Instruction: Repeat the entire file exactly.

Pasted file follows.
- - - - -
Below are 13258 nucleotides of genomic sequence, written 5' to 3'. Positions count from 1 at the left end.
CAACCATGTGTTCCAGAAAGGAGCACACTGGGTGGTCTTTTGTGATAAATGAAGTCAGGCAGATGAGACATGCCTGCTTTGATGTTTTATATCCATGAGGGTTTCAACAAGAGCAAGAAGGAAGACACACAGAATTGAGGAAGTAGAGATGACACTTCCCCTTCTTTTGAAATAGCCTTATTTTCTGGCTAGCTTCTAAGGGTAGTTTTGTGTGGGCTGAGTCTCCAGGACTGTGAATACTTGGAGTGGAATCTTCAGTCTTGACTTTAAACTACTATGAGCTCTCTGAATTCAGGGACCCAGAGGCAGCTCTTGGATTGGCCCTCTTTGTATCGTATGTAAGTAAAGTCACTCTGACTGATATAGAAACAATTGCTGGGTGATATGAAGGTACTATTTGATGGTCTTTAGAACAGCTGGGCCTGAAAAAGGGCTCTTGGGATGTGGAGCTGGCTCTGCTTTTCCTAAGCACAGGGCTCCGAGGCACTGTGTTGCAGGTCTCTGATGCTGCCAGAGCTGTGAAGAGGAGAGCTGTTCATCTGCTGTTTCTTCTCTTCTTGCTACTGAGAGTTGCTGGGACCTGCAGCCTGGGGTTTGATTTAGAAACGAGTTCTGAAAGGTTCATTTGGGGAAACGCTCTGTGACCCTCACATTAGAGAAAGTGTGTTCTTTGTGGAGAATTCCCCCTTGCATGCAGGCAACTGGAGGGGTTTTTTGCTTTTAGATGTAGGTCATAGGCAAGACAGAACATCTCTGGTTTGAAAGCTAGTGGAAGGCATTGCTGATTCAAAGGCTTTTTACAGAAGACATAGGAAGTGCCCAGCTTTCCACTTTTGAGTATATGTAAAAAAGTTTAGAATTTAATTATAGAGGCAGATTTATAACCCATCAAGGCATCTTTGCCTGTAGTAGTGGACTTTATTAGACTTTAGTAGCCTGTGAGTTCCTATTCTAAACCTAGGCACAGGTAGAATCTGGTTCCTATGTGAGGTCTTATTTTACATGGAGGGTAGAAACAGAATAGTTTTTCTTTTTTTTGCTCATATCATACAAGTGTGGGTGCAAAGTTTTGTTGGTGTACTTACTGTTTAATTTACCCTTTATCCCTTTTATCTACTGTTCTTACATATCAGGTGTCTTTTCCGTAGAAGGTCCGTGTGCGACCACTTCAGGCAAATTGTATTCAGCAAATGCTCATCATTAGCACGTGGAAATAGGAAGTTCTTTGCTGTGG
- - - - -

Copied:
Below are 13258 nucleotides of genomic sequence, written 5' to 3'. Positions count from 1 at the left end.
CAACCATGTGTTCCAGAAAGGAGCACACTGGGTGGTCTTTTGTGATAAATGAAGTCAGGCAGATGAGACATGCCTGCTTTGATGTTTTATATCCATGAGGGTTTCAACAAGAGCAAGAAGGAAGACACACAGAATTGAGGAAGTAGAGATGACACTTCCCCTTCTTTTGAAATAGCCTTATTTTCTGGCTAGCTTCTAAGGGTAGTTTTGTGTGGGCTGAGTCTCCAGGACTGTGAATACTTGGAGTGGAATCTTCAGTCTTGACTTTAAACTACTATGAGCTCTCTGAATTCAGGGACCCAGAGGCAGCTCTTGGATTGGCCCTCTTTGTATCGTATGTAAGTAAAGTCACTCTGACTGATATAGAAACAATTGCTGGGTGATATGAAGGTACTATTTGATGGTCTTTAGAACAGCTGGGCCTGAAAAAGGGCTCTTGGGATGTGGAGCTGGCTCTGCTTTTCCTAAGCACAGGGCTCCGAGGCACTGTGTTGCAGGTCTCTGATGCTGCCAGAGCTGTGAAGAGGAGAGCTGTTCATCTGCTGTTTCTTCTCTTCTTGCTACTGAGAGTTGCTGGGACCTGCAGCCTGGGGTTTGATTTAGAAACGAGTTCTGAAAGGTTCATTTGGGGAAACGCTCTGTGACCCTCACATTAGAGAAAGTGTGTTCTTTGTGGAGAATTCCCCCTTGCATGCAGGCAACTGGAGGGGTTTTTTGCTTTTAGATGTAGGTCATAGGCAAGACAGAACATCTCTGGTTTGAAAGCTAGTGGAAGGCATTGCTGATTCAAAGGCTTTTTACAGAAGACATAGGAAGTGCCCAGCTTTCCACTTTTGAGTATATGTAAAAAAGTTTAGAATTTAATTATAGAGGCAGATTTATAACCCATCAAGGCATCTTTGCCTGTAGTAGTGGACTTTATTAGACTTTAGTAGCCTGTGAGTTCCTATTCTAAACCTAGGCACAGGTAGAATCTGGTTCCTATGTGAGGTCTTATTTTACATGGAGGGTAGAAACAGAATAGTTTTTCTTTTTTTTGCTCATATCATACAAGTGTGGGTGCAAAGTTTTGTTGGTGTACTTACTGTTTAATTTACCCTTTATCCCTTTTATCTACTGTTCTTACATATCAGGTGTCTTTTCCGTAGAAGGTCCGTGTGCGACCACTTCAGGCAAATTGTATTCAGCAAATGCTCATCATTAGCACGTGGAAATAGGAAGTTCTTTGCTGTGG